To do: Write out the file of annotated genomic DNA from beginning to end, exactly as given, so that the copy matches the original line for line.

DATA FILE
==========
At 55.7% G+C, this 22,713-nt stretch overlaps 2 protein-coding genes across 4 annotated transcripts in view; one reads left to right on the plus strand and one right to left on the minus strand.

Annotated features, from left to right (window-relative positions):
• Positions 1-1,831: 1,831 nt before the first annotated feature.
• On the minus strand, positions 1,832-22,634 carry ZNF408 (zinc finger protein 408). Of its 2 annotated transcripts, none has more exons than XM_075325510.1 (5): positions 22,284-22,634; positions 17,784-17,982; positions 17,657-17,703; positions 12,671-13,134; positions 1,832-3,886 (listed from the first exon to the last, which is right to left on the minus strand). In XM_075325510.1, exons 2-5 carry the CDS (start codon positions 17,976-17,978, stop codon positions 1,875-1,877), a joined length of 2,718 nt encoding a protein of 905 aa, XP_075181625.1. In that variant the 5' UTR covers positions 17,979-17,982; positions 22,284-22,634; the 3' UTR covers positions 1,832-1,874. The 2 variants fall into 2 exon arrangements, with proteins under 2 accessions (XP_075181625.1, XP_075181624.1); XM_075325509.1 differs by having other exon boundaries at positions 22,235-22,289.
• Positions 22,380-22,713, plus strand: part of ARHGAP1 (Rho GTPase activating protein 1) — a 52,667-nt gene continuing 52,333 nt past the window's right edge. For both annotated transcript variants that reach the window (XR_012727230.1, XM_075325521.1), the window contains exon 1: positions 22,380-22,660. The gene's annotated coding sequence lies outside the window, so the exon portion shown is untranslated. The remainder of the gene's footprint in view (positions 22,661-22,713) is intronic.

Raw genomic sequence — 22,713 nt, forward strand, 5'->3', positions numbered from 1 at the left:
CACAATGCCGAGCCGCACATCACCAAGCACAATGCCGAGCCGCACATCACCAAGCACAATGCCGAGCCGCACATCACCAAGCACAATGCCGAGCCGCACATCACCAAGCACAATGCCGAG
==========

At 55.7% G+C, this 22,713-nt stretch overlaps 2 protein-coding genes across 4 annotated transcripts in view; one reads left to right on the plus strand and one right to left on the minus strand.

Annotated features, from left to right (window-relative positions):
• Positions 1-1,831: 1,831 nt before the first annotated feature.
• On the minus strand, positions 1,832-22,634 carry ZNF408 (zinc finger protein 408). Of its 2 annotated transcripts, none has more exons than XM_075325510.1 (5): positions 22,284-22,634; positions 17,784-17,982; positions 17,657-17,703; positions 12,671-13,134; positions 1,832-3,886 (listed from the first exon to the last, which is right to left on the minus strand). In XM_075325510.1, exons 2-5 carry the CDS (start codon positions 17,976-17,978, stop codon positions 1,875-1,877), a joined length of 2,718 nt encoding a protein of 905 aa, XP_075181625.1. In that variant the 5' UTR covers positions 17,979-17,982; positions 22,284-22,634; the 3' UTR covers positions 1,832-1,874. The 2 variants fall into 2 exon arrangements, with proteins under 2 accessions (XP_075181625.1, XP_075181624.1); XM_075325509.1 differs by having other exon boundaries at positions 22,235-22,289.
• Positions 22,380-22,713, plus strand: part of ARHGAP1 (Rho GTPase activating protein 1) — a 52,667-nt gene continuing 52,333 nt past the window's right edge. For both annotated transcript variants that reach the window (XR_012727230.1, XM_075325521.1), the window contains exon 1: positions 22,380-22,660. The gene's annotated coding sequence lies outside the window, so the exon portion shown is untranslated. The remainder of the gene's footprint in view (positions 22,661-22,713) is intronic.

Raw genomic sequence — 22,713 nt, forward strand, 5'->3', positions numbered from 1 at the left:
CACAATGCCGAGCCGCACATCACCAAGCACAATGCCGAGCCGCACATCACCAAGCACAATGCCGAGCCGCACATCACCAAGCACAATGCCGAGCCGCACATCACCAAGCACAATGCCGAG